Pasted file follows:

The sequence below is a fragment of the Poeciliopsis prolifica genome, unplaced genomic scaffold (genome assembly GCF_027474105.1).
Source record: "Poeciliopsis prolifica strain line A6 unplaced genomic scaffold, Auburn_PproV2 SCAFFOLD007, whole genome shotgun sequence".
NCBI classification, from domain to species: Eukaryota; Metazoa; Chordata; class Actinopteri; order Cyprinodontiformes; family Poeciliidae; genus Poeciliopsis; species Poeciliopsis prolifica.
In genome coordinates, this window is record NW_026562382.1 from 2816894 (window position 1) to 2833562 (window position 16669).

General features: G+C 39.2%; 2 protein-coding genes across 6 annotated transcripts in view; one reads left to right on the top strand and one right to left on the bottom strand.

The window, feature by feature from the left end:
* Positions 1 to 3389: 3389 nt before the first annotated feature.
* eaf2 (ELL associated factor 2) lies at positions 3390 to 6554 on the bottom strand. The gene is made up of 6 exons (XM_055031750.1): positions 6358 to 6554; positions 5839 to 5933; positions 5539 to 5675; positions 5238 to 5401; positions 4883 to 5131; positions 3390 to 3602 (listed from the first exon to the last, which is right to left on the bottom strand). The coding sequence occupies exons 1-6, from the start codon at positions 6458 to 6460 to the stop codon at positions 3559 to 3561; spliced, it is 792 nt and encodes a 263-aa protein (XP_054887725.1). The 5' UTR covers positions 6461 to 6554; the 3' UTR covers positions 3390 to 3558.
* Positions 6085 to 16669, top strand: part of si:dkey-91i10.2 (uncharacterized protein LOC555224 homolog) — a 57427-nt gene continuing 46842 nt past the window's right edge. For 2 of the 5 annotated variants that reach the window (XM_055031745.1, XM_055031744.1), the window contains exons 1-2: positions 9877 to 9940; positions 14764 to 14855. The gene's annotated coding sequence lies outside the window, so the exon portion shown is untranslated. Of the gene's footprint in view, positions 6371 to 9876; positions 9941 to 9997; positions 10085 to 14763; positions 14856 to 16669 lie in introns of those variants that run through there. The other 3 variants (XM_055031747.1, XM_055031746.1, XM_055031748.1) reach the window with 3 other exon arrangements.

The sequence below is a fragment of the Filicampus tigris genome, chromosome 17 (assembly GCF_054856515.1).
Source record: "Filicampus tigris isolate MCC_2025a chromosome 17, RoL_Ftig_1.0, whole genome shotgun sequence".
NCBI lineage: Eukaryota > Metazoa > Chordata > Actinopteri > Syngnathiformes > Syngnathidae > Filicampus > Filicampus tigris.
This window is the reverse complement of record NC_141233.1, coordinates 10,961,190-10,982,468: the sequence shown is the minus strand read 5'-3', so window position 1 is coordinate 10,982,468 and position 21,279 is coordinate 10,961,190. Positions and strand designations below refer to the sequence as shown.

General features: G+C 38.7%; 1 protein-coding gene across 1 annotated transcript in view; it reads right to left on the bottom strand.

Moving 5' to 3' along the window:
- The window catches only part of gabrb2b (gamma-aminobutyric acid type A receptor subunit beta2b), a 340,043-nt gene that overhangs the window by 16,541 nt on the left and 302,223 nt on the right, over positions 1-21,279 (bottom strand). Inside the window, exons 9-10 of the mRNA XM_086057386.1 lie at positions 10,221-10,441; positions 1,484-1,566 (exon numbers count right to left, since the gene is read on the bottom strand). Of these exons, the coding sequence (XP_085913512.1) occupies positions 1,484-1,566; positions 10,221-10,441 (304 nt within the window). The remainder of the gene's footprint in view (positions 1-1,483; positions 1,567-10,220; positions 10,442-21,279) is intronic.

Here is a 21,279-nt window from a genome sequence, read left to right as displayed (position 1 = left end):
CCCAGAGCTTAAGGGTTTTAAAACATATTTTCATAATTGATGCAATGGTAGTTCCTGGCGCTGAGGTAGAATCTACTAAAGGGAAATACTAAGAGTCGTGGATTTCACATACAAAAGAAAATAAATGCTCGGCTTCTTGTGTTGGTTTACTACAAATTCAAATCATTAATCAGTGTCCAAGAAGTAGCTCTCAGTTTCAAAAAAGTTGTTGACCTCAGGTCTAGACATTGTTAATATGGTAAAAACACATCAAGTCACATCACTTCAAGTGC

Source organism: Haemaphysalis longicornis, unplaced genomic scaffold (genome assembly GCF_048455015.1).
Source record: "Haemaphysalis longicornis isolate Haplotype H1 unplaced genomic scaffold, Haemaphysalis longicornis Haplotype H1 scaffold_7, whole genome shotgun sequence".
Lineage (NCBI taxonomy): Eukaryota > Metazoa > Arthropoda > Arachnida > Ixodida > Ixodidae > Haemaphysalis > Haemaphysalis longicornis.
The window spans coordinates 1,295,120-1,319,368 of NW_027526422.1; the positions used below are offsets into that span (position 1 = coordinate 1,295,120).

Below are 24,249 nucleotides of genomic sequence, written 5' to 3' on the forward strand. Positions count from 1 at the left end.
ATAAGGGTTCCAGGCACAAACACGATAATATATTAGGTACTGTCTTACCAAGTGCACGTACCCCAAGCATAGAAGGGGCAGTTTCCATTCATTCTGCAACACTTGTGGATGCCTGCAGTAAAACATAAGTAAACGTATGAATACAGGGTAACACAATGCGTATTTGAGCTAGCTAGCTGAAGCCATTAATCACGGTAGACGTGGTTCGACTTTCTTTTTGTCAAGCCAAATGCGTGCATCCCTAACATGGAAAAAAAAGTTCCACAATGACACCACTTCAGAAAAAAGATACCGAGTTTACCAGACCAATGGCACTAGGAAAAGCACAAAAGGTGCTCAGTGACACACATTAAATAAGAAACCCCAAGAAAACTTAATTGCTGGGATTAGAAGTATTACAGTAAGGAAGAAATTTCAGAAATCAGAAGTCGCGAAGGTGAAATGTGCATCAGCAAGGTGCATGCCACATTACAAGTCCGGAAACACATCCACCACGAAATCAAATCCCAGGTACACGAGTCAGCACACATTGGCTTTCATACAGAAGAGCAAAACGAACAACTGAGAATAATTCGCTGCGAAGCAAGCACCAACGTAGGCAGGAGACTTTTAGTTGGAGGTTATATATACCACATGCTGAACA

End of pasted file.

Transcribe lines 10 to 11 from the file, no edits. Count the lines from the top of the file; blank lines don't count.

The sequence below is a fragment of the Filicampus tigris genome, chromosome 17 (assembly GCF_054856515.1).
Source record: "Filicampus tigris isolate MCC_2025a chromosome 17, RoL_Ftig_1.0, whole genome shotgun sequence".